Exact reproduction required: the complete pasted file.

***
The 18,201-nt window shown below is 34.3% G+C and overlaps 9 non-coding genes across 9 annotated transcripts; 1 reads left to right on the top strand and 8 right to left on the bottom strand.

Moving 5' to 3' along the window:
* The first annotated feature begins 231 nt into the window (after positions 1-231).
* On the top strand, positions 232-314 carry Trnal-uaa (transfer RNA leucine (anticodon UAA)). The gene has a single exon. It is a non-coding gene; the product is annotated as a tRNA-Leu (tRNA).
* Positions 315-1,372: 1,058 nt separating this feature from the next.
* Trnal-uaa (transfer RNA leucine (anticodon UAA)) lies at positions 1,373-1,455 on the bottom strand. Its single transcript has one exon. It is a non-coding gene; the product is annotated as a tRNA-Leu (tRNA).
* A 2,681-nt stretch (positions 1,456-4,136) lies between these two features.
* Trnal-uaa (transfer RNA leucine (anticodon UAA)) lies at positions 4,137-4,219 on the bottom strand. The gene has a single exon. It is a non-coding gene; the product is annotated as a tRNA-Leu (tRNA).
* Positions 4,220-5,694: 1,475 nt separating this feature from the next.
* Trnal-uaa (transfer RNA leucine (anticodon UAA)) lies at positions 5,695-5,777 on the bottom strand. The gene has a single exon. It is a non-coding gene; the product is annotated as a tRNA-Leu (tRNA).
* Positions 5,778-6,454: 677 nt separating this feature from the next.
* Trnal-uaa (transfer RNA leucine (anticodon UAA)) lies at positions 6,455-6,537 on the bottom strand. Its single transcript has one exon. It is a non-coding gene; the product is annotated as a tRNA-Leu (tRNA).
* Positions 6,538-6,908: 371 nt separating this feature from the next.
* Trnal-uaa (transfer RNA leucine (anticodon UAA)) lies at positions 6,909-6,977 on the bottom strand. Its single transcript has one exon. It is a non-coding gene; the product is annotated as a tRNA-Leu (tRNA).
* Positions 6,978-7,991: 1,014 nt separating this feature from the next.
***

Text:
The 18,201-nt window shown below is 34.3% G+C and overlaps 9 non-coding genes across 9 annotated transcripts; 1 reads left to right on the top strand and 8 right to left on the bottom strand.

Moving 5' to 3' along the window:
* The first annotated feature begins 231 nt into the window (after positions 1-231).
* On the top strand, positions 232-314 carry Trnal-uaa (transfer RNA leucine (anticodon UAA)). The gene has a single exon. It is a non-coding gene; the product is annotated as a tRNA-Leu (tRNA).
* Positions 315-1,372: 1,058 nt separating this feature from the next.
* Trnal-uaa (transfer RNA leucine (anticodon UAA)) lies at positions 1,373-1,455 on the bottom strand. Its single transcript has one exon. It is a non-coding gene; the product is annotated as a tRNA-Leu (tRNA).
* A 2,681-nt stretch (positions 1,456-4,136) lies between these two features.
* Trnal-uaa (transfer RNA leucine (anticodon UAA)) lies at positions 4,137-4,219 on the bottom strand. The gene has a single exon. It is a non-coding gene; the product is annotated as a tRNA-Leu (tRNA).
* Positions 4,220-5,694: 1,475 nt separating this feature from the next.
* Trnal-uaa (transfer RNA leucine (anticodon UAA)) lies at positions 5,695-5,777 on the bottom strand. The gene has a single exon. It is a non-coding gene; the product is annotated as a tRNA-Leu (tRNA).
* Positions 5,778-6,454: 677 nt separating this feature from the next.
* Trnal-uaa (transfer RNA leucine (anticodon UAA)) lies at positions 6,455-6,537 on the bottom strand. Its single transcript has one exon. It is a non-coding gene; the product is annotated as a tRNA-Leu (tRNA).
* Positions 6,538-6,908: 371 nt separating this feature from the next.
* Trnal-uaa (transfer RNA leucine (anticodon UAA)) lies at positions 6,909-6,977 on the bottom strand. Its single transcript has one exon. It is a non-coding gene; the product is annotated as a tRNA-Leu (tRNA).
* Positions 6,978-7,991: 1,014 nt separating this feature from the next.